I’m not revealing anything new by telling you how great Wikipedia is, but it blows my mind that it is a free website operated by millions of information-gathering volunteers. I’ll admit that some of the smaller pages are rife with errors, but many pages describing major events or controversies maintain higher editorial standards than most newspapers these days. That’s because they know what I’ve been telling you: Our job is about getting accurate, sourced information out there and staying out of the way. Publishing information does not mean we endorse it or agree with it. We don’t connect dots. We don’t reach conclusions. That’s up to you.

Information is not always easy to get, of course. Press releases are mostly full of information that people and organizations want you to share because it makes them look good. But not all information is flattering, and that stuff is usually more closely guarded. Acquiring it doesn’t always endear me to people. But if somebody has information, and they won’t give it to me, I’ll do what it takes to get it (legally, of course). My fans at ACME expect nothing less.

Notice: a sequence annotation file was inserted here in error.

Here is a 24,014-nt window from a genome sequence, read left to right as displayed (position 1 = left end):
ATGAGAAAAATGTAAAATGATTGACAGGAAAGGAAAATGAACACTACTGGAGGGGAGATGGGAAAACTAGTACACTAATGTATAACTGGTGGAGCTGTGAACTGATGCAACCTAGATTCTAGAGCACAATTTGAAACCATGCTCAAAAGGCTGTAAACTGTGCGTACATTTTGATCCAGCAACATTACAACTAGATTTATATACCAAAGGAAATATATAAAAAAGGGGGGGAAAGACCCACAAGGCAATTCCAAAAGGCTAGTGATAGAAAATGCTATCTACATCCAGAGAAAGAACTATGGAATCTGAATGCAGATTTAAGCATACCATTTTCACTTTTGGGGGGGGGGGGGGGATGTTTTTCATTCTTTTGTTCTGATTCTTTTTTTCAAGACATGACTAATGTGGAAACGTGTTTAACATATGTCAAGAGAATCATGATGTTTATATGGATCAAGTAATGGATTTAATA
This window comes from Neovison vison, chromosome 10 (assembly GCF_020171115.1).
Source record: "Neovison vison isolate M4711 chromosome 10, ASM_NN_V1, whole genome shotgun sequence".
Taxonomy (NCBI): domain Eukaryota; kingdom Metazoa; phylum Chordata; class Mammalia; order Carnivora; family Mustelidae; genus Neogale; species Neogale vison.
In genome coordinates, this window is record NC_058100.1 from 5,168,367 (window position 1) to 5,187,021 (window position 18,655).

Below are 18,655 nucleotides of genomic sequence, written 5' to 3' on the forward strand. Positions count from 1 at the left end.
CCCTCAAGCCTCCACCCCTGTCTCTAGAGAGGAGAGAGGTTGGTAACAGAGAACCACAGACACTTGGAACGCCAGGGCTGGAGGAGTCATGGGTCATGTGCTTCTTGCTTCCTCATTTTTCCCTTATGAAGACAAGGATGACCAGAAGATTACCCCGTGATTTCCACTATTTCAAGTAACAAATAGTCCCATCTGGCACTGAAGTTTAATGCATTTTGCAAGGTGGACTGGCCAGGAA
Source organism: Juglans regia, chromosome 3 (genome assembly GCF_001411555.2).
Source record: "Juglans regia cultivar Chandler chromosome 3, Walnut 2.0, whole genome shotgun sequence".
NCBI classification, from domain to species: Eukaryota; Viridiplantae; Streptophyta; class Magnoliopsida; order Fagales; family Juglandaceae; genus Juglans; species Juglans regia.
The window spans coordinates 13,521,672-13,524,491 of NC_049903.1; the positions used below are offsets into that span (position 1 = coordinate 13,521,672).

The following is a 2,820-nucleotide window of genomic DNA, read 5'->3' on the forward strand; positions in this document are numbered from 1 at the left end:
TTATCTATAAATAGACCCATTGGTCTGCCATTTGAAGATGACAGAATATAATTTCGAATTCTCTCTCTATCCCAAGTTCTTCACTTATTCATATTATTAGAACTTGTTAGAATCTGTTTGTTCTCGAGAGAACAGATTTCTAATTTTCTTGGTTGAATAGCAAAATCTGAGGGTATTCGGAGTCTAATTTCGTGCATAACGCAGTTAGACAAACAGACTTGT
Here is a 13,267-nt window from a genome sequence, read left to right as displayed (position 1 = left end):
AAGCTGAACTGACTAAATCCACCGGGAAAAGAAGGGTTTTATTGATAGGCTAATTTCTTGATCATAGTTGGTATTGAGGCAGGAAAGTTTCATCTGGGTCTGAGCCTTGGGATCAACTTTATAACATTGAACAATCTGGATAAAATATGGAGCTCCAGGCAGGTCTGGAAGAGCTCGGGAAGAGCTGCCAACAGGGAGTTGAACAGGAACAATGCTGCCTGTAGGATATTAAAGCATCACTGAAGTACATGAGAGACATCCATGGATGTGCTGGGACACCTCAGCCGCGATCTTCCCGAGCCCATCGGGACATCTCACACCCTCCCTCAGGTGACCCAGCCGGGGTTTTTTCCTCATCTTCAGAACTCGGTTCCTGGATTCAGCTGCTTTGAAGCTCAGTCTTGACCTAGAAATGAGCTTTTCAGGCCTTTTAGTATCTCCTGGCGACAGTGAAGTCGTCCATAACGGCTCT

And after I’ve collected all that information and hit all my keys, all of you consume it in a collective experience, which is pretty cool. But now that I’ve given you the tools to cut out the middleman, you don’t even need me! If you have doubts about what you’re hearing or reading, you have the ability to go verify it yourself. The information is out there if you know where to look.

Of course, not all of you have 50 hours a week to read expense reports, watch meetings, and bug the local town clerk’s office with Freedom of Information requests. So, we’ll keep finding and disseminating that information for as long as you’ll have us. Information is power, and I’m happy to be the middleman who brings it to you.

If you have some databases of your own to share, have trouble finding information, or want to share some interesting stuff, shoot me an email at marschhauser@halstonmedia.com.